Love ‘em or hate ‘em, but it was due to Victory Records’ marketing and promotion that bands like Thursday, Hawthorne Heights, Taking Back Sunday and their Canadian counterparts Silverstein managed to become increasingly popular, overtaking older labelmates such as hardcore stalwarts Comeback Kid. Other notably innovative outfits such as Alexisonfire, Brand New and Thrice emerged from the woodwork, quickly becoming ‘underground’ favourites, while others such as My Chemical Romance and The Used ruled the mainstream airwaves (and often mistakenly referred to as ‘emo’ - but that’s another story for another day, kids). 

Across the ocean, things in the UK also took a similar turn. Combining metal bands like Pantera with The Hope Conspiracy’s hardcore sound and Gameface’s melodic punk tunes, there evolved a new subgenre of music not too different from the style of post-hardcore brewing in the US. Hell is for Heroes, Hundred Reasons, Hondo Maclean and torch-bearers Funeral for a Friend were part of this wave. Through touring (notably Funeral for a Friend playing Warped Tour in 2005), these bands managed to gain as much exposure as their US buddies, receiving airplay on MTV2 as well. In came a second slew of bands that took some cues from what these bands were doing while escorting the sound towards a more pop-oriented territory.


Expounding upon what the previous wave of bands were doing with post-hardcore and adding progressive elements: experimenting with song structure and instrumentation. Chiodos and Scary Kids Scaring Kids for example were establishing keyboards as a centrepiece of their sound.This was probably when mainstream post-hardcore sounded its most comfortable. Unfortunately, most of the better bands on Equal Vision Records – Damiera, The Fall of Troy, The Sound of Animals Fighting - along with other bands that existed around that time like The Bled, Norma Jean or The Chariot went relatively unnoticed. 

Worse still, everything started to become truly overshadowed when a portion of post-hardcore acts surrendered themselves to a behemoth even bigger than itself – metalcore. If one were to recall, metalcore acts such as Avenged Sevenfold, Atreyu, Killswitch Engage started eating everything up around late 2003 onwards. Bands started to get lazy – Ice Nine Kills, blessthefall and even Pierce the Veil started to set aside their individual sound in favour of “safe” compositions that kept their creativity to a minimum. Less thoughtful guitar lines, a more pronounced rhythmic section where the guitarists only know how to palm-mute in jagged rhythms (yes, the dreaded breakdown), vocals with little to no unique style to them (whatever happened to the Anthony Greens or Sonny Moores?) and all-round terrible lyrics. And God forbid the emergence of the exceptionally abominable likes of ‘crunkcore’ acts Brokencyde and Hollywood Undead. Instead of being excited for new post-hardcore acts, audiences dismissed bands associated with the genre as predictable and utterly generic, incapable of reaching new heights of musicianship and respectability. No wonder From First To Last vocalist Sonny Moore buggered off to become Skrillex.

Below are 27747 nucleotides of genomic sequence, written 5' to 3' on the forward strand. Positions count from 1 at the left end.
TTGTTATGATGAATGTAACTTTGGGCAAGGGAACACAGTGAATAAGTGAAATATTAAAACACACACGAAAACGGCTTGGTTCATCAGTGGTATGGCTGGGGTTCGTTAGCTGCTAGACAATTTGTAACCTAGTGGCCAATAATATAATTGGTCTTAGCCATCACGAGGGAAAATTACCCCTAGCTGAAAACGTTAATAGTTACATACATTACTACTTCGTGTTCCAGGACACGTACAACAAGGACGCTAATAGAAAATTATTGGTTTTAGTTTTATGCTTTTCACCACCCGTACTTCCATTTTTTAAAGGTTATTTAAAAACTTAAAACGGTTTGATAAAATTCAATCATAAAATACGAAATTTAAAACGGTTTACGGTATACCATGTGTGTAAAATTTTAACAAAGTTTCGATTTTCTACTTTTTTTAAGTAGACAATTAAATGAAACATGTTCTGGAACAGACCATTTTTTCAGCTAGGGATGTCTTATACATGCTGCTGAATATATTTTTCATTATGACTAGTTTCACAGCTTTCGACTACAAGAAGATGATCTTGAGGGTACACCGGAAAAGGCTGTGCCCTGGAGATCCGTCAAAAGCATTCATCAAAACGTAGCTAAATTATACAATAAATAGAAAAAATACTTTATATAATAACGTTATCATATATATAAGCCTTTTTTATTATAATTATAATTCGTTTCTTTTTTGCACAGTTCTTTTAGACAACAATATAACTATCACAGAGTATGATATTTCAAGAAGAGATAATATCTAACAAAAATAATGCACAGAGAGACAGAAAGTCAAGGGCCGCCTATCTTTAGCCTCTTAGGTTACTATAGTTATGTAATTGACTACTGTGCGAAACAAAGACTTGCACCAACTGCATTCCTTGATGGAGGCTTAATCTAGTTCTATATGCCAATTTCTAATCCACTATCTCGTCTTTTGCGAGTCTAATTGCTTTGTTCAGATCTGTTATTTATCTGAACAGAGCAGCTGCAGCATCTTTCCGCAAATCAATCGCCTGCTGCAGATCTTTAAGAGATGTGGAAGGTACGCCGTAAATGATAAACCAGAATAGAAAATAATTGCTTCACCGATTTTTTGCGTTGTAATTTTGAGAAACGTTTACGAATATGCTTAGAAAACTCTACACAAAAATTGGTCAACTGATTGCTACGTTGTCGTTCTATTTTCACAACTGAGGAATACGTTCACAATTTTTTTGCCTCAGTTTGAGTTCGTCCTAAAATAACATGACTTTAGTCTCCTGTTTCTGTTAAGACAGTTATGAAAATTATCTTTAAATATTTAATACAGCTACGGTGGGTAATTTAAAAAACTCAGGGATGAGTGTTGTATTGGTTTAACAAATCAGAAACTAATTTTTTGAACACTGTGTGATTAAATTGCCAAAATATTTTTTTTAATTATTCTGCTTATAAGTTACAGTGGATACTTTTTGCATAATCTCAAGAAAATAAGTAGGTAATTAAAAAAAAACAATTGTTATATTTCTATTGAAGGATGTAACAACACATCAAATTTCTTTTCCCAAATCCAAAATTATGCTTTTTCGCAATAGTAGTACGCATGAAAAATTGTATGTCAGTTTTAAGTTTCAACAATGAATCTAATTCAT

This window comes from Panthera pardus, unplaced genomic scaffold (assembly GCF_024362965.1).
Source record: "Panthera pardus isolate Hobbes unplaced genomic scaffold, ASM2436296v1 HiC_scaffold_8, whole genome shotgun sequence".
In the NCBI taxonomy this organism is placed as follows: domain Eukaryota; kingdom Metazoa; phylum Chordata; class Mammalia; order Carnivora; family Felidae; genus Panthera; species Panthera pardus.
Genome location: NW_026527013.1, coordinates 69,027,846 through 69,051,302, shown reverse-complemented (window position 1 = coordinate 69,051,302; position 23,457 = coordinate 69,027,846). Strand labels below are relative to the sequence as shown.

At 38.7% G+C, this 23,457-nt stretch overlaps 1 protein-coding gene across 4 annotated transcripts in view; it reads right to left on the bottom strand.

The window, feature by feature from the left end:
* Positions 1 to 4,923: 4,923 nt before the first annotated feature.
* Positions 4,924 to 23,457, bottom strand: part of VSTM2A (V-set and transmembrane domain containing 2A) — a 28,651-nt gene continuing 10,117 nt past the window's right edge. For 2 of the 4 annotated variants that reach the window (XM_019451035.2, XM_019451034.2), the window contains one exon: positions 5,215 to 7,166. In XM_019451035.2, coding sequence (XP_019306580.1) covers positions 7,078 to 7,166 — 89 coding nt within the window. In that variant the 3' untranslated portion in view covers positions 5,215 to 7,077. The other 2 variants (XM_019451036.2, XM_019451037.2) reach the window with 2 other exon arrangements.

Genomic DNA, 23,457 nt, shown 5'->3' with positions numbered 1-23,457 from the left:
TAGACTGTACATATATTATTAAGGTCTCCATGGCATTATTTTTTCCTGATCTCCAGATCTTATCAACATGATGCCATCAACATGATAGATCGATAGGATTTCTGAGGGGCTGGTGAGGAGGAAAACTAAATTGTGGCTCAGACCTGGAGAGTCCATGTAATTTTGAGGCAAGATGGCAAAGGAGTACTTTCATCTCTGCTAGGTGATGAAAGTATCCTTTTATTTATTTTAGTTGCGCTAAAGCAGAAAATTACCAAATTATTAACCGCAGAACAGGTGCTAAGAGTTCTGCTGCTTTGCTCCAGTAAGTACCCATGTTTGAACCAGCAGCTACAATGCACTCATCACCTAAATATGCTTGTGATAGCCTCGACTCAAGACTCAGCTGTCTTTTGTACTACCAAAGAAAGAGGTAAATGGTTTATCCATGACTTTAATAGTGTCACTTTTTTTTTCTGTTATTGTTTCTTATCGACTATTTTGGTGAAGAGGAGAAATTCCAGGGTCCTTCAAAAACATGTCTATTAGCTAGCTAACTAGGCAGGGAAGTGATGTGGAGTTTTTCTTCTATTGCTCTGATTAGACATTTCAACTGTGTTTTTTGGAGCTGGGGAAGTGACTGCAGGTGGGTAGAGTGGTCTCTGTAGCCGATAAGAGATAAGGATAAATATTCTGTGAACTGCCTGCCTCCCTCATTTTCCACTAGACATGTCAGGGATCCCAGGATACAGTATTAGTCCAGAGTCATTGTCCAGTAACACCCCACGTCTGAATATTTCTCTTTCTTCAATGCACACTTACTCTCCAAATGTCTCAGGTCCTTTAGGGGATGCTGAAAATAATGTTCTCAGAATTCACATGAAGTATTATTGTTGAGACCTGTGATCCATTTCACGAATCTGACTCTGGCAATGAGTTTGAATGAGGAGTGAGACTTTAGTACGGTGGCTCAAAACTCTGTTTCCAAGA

Thankfully, even the mainstream infatuation with post-hardcore (which by the late 2000s had became a dirty name) started to die down as the genre became stale - which gave way to the modern age, ushering in a renewed sense of purpose and a new raison d’etre.

The Modern Age (2010 - current)

To some extent, we have to thank the shitty bands for this revitalized era of post-hardcore. Audiences were getting pretty tired of bands with super-skinny, almost malnourished members and whiny vocals, and so they turned their collective attention to a new breed of bands who held true to the origins of the genre and were not afraid to experiment by incorporating newer sonic influences in their music. 

With a larger emphasis on confessional, poetic lyrics, innovative song arrangements, technically diverse instrumentations and a massive dose of dynamic energy, these bands were an antithesis of what post-hardcore was in the late 2000s. No, this was the new face and sound of the genre; inherently bold, incredibly smart and most certainly emotive. Acts such as Native, Touché Amoré, Pianos Become The Teeth, Caravels, Balance And Composure found themselves being hailed as the new flag-bearers of post-hardcore - they've even referred to themselves as part of "The Wave" as a joke. 

Michigan’s La Dispute is probably the best representative of this new order. Their unconventional brand of music - which incorporates screamo, progressive rock and post-rock with jazz, blues and deeply poetical spoken word elements - had an effect like no other: a little unsettling at first but absolutely entrancing and forthrightly heart-wrenching. The unpredictable swapping of vocalist Jordan Dreyer’s singing, spoken word and screaming hallmarked in 2008’s Somewhere At The Bottom of The River Between Vega And Altair was as unpredictable as their musical progression throughout the years with 2011’s heavily melodic (and extremely literary) Wildlife and the recently released Rooms Of The House... which is undisputedly unclassifiable. In other words, La Dispute are an example of what post-hardcore today strives to be: rooted to the confident self-assertion of the old hardcore guards while constantly expanding the genre's sonic limits in both breadth and height. 

To think of it, we fell in love with post-hardcore when we were teenagers because it was an cathartic outlet of sorts; we discovered it when we were at our most vulnerable, and in turn it spoke to us as equals, sharing our sentiments by translating our confused teenage thoughts and feelings into visceral music. Today, we've certainly grown out of our awkward adolescence and it's tremendously sublime to know that post-hardcore and its banner men did too. Hopefully it'll age like the ridiculously raucous wine it is, and one can only imagine where or what it'll be in the next decade or two. 



Words by Ilyas Sholihyn, Daniel Peters and Tim Wong